The sighting indicia are defined by a plurality of lines positioned on radii emanating from a point P' representing the aiming point of the aircraft gun. The cross P represents the actual gun bore sight or aiming point. This is the point where the gun muzzle velocity vector intersects a plane located a predetermined distance in front of the aircraft. The point P' is offset by distance Q from the point P to correct for gravity drop, i.e., the effect of gravity on the gun ballistic projectiles. The broken line 46 represents the present turning plane of the gun.
Sighting indicia 40a, 40b and 41 are projected on the combining glass 22 along an arc which is a segment of a circle centered at P'. The indicia 40a and 40b are controlled to move along the circular path in the direction of arrows 42 and 44 and converge on the center line 41 lying on the line 46 representing the turning plane. In the embodiment herein described there are six left-hand lines 40a, six right-hand lines 40b and one center line 41. As will be described in detail hereinafter, the display and control system utilized in accordance with the exemplary embodiment described herein operates to regenerate the sighting lines at the outer ends of the circular segment after they have moved toward the point of convergence for a predetermined time interval.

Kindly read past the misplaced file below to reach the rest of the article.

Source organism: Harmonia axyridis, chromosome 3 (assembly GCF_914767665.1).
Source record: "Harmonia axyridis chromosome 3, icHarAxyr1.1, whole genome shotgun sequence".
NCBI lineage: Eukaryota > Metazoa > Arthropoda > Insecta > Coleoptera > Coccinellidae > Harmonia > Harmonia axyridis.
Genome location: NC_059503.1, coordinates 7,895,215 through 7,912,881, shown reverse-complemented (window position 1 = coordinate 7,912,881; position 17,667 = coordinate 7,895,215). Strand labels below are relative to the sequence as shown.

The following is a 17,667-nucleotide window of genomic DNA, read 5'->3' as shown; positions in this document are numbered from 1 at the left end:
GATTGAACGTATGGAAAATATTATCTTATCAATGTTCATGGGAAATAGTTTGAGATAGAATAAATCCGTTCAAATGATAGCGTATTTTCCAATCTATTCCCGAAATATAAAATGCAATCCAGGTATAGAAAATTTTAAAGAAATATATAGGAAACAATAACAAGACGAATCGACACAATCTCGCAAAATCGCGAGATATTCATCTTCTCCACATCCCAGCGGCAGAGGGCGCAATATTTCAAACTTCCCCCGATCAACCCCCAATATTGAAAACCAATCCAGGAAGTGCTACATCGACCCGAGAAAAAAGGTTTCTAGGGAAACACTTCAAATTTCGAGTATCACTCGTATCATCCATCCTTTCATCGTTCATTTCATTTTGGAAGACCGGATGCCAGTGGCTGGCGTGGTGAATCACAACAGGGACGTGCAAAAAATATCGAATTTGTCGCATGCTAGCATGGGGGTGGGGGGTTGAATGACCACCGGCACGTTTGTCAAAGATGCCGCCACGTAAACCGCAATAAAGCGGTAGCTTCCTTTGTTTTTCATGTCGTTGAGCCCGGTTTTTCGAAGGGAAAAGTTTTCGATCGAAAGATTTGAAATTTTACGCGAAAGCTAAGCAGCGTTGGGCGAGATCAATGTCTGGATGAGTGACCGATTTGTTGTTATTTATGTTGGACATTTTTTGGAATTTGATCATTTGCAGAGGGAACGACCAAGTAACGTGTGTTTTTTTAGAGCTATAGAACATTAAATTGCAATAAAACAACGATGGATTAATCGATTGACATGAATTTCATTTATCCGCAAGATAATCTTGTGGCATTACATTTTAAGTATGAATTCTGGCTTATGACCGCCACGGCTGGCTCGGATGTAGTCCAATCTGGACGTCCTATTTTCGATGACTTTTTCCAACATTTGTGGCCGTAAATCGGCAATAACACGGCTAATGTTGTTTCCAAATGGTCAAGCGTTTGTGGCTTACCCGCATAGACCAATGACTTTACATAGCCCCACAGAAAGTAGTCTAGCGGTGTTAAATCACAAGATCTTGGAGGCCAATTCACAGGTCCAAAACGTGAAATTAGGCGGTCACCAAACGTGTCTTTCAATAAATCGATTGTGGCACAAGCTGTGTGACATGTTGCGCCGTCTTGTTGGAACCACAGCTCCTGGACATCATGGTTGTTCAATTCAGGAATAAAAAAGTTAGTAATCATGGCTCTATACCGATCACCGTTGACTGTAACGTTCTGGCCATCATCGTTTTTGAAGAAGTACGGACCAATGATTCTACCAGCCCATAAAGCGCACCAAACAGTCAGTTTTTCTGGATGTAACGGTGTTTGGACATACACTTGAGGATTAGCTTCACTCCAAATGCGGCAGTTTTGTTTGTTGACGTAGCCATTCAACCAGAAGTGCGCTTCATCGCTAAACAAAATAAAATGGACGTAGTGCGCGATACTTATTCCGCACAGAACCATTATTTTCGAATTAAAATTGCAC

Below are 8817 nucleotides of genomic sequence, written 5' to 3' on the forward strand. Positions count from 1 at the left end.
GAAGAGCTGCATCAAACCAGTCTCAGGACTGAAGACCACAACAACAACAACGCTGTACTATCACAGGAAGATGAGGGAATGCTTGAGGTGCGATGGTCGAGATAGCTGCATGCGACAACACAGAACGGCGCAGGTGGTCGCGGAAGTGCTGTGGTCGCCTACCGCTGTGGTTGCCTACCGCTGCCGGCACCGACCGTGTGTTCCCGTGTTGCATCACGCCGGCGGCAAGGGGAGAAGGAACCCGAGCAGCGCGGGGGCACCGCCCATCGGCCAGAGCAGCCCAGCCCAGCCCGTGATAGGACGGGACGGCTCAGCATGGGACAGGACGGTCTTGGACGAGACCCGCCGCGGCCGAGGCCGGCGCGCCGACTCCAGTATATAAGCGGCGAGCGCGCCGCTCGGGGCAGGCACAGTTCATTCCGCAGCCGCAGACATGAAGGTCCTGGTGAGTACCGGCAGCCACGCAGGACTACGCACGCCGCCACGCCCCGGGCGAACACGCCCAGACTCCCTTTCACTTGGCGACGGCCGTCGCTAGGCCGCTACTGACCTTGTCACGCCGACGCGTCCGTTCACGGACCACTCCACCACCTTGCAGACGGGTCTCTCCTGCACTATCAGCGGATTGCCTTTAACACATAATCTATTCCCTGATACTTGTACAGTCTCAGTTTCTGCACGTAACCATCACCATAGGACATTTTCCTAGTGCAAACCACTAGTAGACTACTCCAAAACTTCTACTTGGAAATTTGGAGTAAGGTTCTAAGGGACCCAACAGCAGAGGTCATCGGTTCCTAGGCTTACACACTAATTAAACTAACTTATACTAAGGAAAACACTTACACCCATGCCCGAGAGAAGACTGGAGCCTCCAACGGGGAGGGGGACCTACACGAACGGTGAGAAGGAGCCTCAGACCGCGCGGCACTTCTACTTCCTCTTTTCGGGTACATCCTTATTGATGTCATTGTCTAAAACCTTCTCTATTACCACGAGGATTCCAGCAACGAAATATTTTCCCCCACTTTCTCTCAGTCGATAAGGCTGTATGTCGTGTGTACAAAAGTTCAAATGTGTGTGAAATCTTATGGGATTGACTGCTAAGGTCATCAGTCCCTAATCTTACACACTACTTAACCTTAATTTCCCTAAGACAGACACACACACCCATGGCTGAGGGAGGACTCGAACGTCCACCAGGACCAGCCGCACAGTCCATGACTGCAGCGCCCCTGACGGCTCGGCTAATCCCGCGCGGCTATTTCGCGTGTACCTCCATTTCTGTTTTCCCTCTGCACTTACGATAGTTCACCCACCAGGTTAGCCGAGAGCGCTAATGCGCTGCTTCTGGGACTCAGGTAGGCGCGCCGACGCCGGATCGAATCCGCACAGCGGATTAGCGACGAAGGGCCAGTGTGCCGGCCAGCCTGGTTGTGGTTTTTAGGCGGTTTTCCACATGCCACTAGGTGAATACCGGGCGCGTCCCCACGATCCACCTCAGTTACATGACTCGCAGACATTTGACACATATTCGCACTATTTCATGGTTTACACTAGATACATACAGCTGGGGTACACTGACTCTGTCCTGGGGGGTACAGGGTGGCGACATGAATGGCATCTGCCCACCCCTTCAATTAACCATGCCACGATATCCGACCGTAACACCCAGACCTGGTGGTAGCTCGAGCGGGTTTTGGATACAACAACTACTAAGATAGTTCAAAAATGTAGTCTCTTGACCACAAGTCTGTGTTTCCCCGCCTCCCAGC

The pilot sees only the target image and sighting indicia 40a, 40b and 41. The broken lines, arrows 42, 44 and the various symbols shown in FIG. 3 are used only as an aid to an understanding of the invention and do not actually appear on the display panel.